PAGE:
ThePeople who have type 2 diabetes or who have already had a heart attack are more likely to develop periodontal disease, such as periodontitis, which is the second and most serious stage of gum disease. This is the main conclusion of the study recently presented at EuroPeriod10, a global conference on periodontal disease and implantology, organized by the European Federation of Periodontology, in Copenhagen, Denmark.
Researchers analyzed 4,933 randomly selected subjects from the Trøndelag Health Study. All volunteers completed questionnaires about sociodemographic and lifestyle factors, medication use, whether they had type 2 diabetes and whether they had had a myocardial infarction. Subsequently, a clinical evaluation of the teeth and soft tissues of these subjects was performed.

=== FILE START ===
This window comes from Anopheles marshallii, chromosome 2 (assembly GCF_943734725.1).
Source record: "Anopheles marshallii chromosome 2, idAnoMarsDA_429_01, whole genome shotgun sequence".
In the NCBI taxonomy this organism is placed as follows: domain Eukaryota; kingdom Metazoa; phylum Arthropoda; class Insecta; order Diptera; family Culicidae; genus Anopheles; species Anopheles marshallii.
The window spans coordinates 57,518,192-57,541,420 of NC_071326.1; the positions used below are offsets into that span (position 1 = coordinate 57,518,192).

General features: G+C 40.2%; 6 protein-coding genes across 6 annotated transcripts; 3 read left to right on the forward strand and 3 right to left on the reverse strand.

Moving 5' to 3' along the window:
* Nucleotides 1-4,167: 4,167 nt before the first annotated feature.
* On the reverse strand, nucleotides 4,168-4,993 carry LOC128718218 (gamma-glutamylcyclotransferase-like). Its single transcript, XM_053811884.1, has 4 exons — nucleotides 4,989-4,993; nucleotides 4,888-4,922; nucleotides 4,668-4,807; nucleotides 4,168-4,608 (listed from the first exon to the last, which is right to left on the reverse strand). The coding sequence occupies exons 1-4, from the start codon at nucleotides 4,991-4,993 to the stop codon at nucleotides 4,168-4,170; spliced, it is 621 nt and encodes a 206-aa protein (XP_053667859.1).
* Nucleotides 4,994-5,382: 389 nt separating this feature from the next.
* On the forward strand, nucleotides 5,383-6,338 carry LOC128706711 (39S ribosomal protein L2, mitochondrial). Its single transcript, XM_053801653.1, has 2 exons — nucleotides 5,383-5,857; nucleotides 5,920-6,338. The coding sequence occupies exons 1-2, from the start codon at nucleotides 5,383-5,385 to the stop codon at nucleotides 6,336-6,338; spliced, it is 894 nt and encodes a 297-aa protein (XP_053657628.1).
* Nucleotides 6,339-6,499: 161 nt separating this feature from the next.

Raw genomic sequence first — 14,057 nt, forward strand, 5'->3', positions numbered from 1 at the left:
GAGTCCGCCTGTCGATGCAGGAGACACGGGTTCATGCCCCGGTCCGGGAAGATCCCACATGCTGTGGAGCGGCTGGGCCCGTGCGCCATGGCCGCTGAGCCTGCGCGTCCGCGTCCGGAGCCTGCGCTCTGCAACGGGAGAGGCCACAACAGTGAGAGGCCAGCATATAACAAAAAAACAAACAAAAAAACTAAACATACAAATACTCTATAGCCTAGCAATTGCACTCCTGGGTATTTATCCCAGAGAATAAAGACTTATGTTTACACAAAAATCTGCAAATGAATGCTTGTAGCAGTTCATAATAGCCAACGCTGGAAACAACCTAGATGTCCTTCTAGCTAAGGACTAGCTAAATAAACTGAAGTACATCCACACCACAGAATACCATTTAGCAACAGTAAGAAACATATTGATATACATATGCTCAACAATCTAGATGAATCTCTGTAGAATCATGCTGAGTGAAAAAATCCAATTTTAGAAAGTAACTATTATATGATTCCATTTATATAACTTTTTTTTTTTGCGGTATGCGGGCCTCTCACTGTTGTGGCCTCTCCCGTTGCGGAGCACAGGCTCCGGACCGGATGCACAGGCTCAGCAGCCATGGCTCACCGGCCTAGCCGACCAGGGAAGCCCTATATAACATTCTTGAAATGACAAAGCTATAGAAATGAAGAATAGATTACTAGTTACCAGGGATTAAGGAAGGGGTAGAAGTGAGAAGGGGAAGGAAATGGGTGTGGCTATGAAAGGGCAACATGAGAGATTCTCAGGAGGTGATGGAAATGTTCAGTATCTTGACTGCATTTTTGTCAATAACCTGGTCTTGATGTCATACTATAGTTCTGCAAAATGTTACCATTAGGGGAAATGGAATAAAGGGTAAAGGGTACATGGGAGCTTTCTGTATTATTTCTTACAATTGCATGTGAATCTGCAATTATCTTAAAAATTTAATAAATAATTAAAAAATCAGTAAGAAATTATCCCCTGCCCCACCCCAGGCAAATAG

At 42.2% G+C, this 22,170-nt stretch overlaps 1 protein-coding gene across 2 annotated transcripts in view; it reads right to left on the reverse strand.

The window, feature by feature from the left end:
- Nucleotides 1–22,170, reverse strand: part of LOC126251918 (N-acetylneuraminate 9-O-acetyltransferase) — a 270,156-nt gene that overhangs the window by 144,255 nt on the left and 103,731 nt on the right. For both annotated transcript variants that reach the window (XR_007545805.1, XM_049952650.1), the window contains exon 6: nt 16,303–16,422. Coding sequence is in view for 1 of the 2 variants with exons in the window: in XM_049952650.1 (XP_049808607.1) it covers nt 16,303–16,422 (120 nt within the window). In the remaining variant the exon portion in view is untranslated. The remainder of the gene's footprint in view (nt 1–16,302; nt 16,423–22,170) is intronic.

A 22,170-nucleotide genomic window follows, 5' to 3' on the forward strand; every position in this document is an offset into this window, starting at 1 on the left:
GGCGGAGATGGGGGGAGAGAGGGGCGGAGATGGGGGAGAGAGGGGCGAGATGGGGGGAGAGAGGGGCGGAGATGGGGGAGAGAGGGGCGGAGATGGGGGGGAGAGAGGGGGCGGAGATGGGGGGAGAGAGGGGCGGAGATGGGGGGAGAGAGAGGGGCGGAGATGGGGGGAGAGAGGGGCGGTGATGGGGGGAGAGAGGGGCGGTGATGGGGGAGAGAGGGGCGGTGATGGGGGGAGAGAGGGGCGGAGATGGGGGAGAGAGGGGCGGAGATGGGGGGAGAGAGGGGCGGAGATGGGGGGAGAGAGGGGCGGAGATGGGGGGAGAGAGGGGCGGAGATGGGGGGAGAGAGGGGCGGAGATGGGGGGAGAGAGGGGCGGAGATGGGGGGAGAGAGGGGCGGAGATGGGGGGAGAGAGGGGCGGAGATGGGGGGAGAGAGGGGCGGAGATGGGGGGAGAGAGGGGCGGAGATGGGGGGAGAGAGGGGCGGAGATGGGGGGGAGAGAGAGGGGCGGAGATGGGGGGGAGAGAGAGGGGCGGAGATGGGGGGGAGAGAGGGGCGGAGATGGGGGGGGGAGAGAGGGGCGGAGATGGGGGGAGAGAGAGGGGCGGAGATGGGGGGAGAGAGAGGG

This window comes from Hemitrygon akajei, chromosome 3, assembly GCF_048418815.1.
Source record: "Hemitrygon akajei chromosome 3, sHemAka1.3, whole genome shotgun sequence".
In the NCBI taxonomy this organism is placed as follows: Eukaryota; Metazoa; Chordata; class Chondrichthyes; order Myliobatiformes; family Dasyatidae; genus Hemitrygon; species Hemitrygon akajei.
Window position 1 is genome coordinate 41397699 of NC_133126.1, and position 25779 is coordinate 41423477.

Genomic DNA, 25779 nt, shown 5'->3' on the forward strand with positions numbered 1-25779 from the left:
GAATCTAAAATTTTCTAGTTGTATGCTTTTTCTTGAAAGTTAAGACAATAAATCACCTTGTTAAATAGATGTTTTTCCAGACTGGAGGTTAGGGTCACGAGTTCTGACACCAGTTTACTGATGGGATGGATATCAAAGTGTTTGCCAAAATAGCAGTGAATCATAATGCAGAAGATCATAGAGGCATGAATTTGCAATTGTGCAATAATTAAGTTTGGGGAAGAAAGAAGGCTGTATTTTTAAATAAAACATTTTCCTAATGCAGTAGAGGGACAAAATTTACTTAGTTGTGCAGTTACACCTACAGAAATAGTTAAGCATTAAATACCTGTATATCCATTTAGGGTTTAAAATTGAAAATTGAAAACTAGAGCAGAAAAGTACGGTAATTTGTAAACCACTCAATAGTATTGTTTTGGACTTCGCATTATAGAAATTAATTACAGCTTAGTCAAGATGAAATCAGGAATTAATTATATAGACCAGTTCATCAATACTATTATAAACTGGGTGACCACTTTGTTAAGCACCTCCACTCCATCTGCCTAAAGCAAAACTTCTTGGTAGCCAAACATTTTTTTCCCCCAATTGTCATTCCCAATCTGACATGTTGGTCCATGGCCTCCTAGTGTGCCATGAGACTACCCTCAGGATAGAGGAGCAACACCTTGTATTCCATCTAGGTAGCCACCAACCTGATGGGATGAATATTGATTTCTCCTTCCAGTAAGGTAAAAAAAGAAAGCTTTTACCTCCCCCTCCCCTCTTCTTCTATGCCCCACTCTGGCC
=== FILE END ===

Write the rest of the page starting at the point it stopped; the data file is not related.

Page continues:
Results from Medical Xpress showed that 866 participants (17.6%) had severe periodontitis. Of these, 147 (3.0%) reported having a heart attack, 224 (4.5%) reported having diabetes and 165 (3.3%) having elevated glycated hemoglobin.
“The results show that patients with diabetes and heart attack survivors are 40% and 70%, respectively, more likely to have severe gum disease,” explained study author Ida Stødle from the University of Oslo, Norway.
Also, according to the expert, previous studies have already indicated a link between diseases. For Stødle, this research, along with other findings, reinforce that “maintaining oral health can benefit health in general.”
The doctor noted that the analysis was an observational study without “causal repercussions.”
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